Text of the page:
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During periods of armed conflict, women and girls are frequently subjected to violence because of their gender. National governments have attempted to address this issue through transitional justice mechanisms like truth and reconciliation commissions. The record of women’s input and participation in these processes, however, is rather poor. In this article, I highlight the role of South Africa’s Truth and Reconciliation Commission (SATRC) and the opportunity the SATRC missed in failing to comprehensively confront andexamine the systemic nature of violence against women under apartheid. Many transitional justice mechanisms, the SATRC being one of the more vivid examples, have adopted a restorative justice approach.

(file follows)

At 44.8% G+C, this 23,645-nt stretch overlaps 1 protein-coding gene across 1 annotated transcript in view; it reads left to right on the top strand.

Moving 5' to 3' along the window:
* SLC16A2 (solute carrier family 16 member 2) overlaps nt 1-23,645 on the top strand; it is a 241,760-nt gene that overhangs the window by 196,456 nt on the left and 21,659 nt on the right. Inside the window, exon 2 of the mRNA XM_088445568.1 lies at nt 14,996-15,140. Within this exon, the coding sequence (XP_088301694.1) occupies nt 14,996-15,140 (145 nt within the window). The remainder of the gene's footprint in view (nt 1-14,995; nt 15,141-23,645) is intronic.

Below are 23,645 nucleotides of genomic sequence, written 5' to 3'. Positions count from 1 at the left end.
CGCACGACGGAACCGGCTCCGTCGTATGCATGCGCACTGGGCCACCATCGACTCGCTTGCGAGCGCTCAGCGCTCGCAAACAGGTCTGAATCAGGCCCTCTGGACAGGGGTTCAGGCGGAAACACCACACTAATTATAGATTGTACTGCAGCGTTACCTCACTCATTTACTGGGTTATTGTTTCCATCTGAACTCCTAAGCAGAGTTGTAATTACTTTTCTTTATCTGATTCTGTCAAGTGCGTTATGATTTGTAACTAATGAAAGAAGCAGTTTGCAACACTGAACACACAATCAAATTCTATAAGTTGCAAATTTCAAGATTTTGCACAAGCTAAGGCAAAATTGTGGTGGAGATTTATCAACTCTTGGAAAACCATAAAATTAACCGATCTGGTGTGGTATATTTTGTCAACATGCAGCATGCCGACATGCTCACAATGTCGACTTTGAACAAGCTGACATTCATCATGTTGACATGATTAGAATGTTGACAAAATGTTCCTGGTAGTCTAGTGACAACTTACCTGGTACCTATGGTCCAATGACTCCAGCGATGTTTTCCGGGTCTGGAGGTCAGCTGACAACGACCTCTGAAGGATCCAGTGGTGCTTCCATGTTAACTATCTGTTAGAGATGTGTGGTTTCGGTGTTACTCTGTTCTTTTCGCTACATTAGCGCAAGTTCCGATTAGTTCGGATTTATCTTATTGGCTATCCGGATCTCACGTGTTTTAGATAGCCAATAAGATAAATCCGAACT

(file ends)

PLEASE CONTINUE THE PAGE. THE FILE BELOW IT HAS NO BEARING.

In light of the perceived limited effectiveness of international criminal law mechanisms regarding justice and reconciliation for victims, particularly women and children, I argue that national transitional justice mechanisms like truth and reconciliation commissions may provide more effective ways for victims to feel invested in the process and may lead to a longer-lasting peace in society. In addition, these local processes may enable advocates to squarely confront the issue of gender inequality. I further argue that the several purposes that truth and reconciliation commissions serve — including the possibilities for victims to confront perpetrators, to explain and name the harms to which they were subjected, to create a permanent record to prevent denial in the future, and to highlight the responsibility of all members of society, including the bystander beneficiaries — cannot be accomplished in international criminal tribunals. My argument is most appropriate as it relates to the peculiar harms that women suffer during armed conflicts.


New York Law School Law Review, Vol. 60, Issue 1 (2015-2016), pp. 199-226